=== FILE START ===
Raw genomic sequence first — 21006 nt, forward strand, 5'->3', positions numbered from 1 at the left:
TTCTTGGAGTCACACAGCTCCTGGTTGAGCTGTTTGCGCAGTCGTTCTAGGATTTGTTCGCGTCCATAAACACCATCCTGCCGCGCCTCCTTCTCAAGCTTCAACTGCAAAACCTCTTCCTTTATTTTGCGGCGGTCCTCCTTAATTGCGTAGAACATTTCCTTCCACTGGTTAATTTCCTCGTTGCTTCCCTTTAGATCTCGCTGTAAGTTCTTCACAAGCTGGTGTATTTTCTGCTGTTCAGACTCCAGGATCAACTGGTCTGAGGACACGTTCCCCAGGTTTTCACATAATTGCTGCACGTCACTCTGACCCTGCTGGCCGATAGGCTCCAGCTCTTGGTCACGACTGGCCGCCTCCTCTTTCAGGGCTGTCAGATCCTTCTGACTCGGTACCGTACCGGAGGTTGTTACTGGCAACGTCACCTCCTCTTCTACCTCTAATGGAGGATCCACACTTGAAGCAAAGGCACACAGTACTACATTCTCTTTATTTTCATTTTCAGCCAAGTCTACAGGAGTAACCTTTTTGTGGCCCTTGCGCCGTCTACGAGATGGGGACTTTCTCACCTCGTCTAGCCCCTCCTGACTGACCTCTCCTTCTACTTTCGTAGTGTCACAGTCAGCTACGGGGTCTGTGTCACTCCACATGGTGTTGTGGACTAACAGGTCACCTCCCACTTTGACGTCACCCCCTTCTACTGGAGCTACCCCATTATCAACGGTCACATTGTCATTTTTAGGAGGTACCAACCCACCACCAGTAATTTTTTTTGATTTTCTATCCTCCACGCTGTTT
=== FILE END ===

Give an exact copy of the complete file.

Raw genomic sequence first — 21006 nt, forward strand, 5'->3', positions numbered from 1 at the left:
TTCTTGGAGTCACACAGCTCCTGGTTGAGCTGTTTGCGCAGTCGTTCTAGGATTTGTTCGCGTCCATAAACACCATCCTGCCGCGCCTCCTTCTCAAGCTTCAACTGCAAAACCTCTTCCTTTATTTTGCGGCGGTCCTCCTTAATTGCGTAGAACATTTCCTTCCACTGGTTAATTTCCTCGTTGCTTCCCTTTAGATCTCGCTGTAAGTTCTTCACAAGCTGGTGTATTTTCTGCTGTTCAGACTCCAGGATCAACTGGTCTGAGGACACGTTCCCCAGGTTTTCACATAATTGCTGCACGTCACTCTGACCCTGCTGGCCGATAGGCTCCAGCTCTTGGTCACGACTGGCCGCCTCCTCTTTCAGGGCTGTCAGATCCTTCTGACTCGGTACCGTACCGGAGGTTGTTACTGGCAACGTCACCTCCTCTTCTACCTCTAATGGAGGATCCACACTTGAAGCAAAGGCACACAGTACTACATTCTCTTTATTTTCATTTTCAGCCAAGTCTACAGGAGTAACCTTTTTGTGGCCCTTGCGCCGTCTACGAGATGGGGACTTTCTCACCTCGTCTAGCCCCTCCTGACTGACCTCTCCTTCTACTTTCGTAGTGTCACAGTCAGCTACGGGGTCTGTGTCACTCCACATGGTGTTGTGGACTAACAGGTCACCTCCCACTTTGACGTCACCCCCTTCTACTGGAGCTACCCCATTATCAACGGTCACATTGTCATTTTTAGGAGGTACCAACCCACCACCAGTAATTTTTTTTGATTTTCTATCCTCCACGCTGTTT